Tuesday, September 19, 2006

Linux Desktop Dichotomies?

Several years ago I was somewhat amused by the core Linux communities extreme focus on Linux on the desktop. More specifically, the focus was on Linux on *their* desktops because, after all, Linux was by the geeks, for the geeks. At that time, I was interested in enabling linux to run on larger hardware, as were several other folks working for vendors of larger hardware platforms. The initial and, even somewhat today, continuing resistance to scalability enhancements seemed painful at times - the ongoing refrain was that scalability could not hurt performance on desktop platforms. In other words, the primary focus of at least the kernel community was on the desktop systems.

Several years later, there are a number of blogs, papers, analysis like this one, which continue to show that Linux adoption on the server side has far surpassed the adoption rate on the desktop. There is some irony in the fact that the primary focus was on desktop for years before there was any focus on servers, and that in some ways the focus on desktops possibly slowed down the rate of development enabling high performance servers.

A further irony is that the standards for scalable code remained in general so high that I believe desktop performance improved as well from many of the enhancements designed for larger systems. Add to that that most of the server software takes advantage of a few key kernel APIs in the networking space, the locking space (futexes, epoll, etc.) that server and infrastructure applications tend to perform quite nicely on Linux. At the same time, though, most desktop software has become larger, more complex, more divergent on Linux, resulting in lower adoption rates of the Linux desktop and related client software.

This seems to be a case where the desktop communities have had a different and distinct focus from the Linux kernel community, who, in many cases actually enabled a richer set of desktop client software because of its general availability, low/free cost, full development environment (for free), etc. I don't completely understand how the desktop community failed to achieve as much market adoption overall as the server community did. There are probably lots of reasons, too numerous to go into here.

The good news is that there is a lot of focus now on Linux on the Desktop. Everything from the extremely enjoyable "Why Userspace Sucks" by Dave Jones (LWN coverage is great!). His slides (tar.gz) are available as well. Then there is the Portland Project which has a wiki where they are trying to find commonality in some of the basic services offered on the desktop. OSDL has also Desktop Linux initiative which is looking at the big picture, basically understanding all of the related open source communities, identifying gaps, finding commonalities, addressing ISV porting issues, etc. And, as part of the Desktop Linux initiative, they have set up a group of desktop architects as the focal points for these discussions.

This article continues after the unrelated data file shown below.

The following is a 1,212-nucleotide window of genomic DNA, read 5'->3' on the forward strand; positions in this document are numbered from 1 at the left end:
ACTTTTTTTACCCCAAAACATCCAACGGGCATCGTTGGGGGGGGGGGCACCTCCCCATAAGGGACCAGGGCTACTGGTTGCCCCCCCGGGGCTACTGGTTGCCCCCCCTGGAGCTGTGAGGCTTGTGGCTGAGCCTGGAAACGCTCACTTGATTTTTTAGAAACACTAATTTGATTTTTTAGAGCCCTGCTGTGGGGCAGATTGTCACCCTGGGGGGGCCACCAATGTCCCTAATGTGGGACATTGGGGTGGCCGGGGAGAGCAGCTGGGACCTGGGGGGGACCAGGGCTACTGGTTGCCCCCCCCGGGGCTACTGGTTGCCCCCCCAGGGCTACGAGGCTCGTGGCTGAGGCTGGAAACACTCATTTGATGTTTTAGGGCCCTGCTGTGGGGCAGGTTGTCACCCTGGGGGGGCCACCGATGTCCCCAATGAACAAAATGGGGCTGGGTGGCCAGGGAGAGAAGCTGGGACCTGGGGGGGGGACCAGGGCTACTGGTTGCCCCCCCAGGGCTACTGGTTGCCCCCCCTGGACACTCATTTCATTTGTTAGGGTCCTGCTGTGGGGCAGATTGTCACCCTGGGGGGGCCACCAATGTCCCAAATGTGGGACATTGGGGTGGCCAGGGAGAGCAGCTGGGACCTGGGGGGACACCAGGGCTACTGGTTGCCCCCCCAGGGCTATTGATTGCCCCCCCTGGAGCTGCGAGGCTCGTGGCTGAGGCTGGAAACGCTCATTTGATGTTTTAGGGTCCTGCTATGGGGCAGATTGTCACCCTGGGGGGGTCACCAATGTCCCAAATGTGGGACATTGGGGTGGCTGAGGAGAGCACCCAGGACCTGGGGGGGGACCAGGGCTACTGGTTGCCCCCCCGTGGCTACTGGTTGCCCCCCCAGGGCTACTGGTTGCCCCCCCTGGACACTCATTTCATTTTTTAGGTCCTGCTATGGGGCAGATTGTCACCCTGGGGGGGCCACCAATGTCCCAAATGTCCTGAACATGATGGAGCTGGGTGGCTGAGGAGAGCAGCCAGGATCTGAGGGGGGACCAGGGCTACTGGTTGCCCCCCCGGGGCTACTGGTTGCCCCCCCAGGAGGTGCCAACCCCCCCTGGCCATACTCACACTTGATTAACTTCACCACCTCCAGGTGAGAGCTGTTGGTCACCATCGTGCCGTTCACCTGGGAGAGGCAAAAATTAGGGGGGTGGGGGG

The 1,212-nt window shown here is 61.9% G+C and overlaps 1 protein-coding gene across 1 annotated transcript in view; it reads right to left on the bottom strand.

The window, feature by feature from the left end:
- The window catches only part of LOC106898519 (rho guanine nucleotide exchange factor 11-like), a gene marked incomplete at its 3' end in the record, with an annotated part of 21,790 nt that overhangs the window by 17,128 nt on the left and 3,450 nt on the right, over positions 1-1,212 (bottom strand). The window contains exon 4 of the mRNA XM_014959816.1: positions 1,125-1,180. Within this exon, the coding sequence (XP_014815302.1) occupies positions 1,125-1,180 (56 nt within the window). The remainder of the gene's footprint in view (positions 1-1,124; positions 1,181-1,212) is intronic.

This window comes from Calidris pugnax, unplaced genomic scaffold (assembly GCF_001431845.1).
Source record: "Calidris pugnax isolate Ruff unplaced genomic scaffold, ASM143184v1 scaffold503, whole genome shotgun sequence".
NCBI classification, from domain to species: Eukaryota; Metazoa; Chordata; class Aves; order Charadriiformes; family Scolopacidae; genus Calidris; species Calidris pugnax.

Now, all of this work in progress doesn't mean that the solution is at hand or that it is easy. However, judging from reports on Novell's SLED, Red Hat's Fedora Core 6, Ubuntu & siblings, etc., there are a number of usable desktop environments today. One of the key problems that these desktops have been fighting is the old battle cry "But it isn't Microsoft!" Well, yeah, right, it isn't. Maybe in many ways the Linux desktops are better, in fact. Well, and there's the rub - there isn't just *one* Linux desktop that one can compare to Microsoft. There are many. And they are all different. And they don't have as many packaged applications on the shelves at Walmart or Costco. And, for various reasons, the Linux Desktop hasn't reached that "tipping point" where it gains a respectable following of ISV applications that are on par with all those specialized apps on the shelves at those high volume retail or wholesale stores.

The past three or four years have been "The Year of the Linux Desktop!" Are we closer? Not according to the sales/marketing/installation numbers. Are the numbers wrong? Maybe. But are they *that* wrong? I don't think so. Linux desktop adoption is definitely dragging, despite the rapidly maturing capabilities of the Linux Desktop.

Maybe 2007 will be the year of the Linux Desktop...

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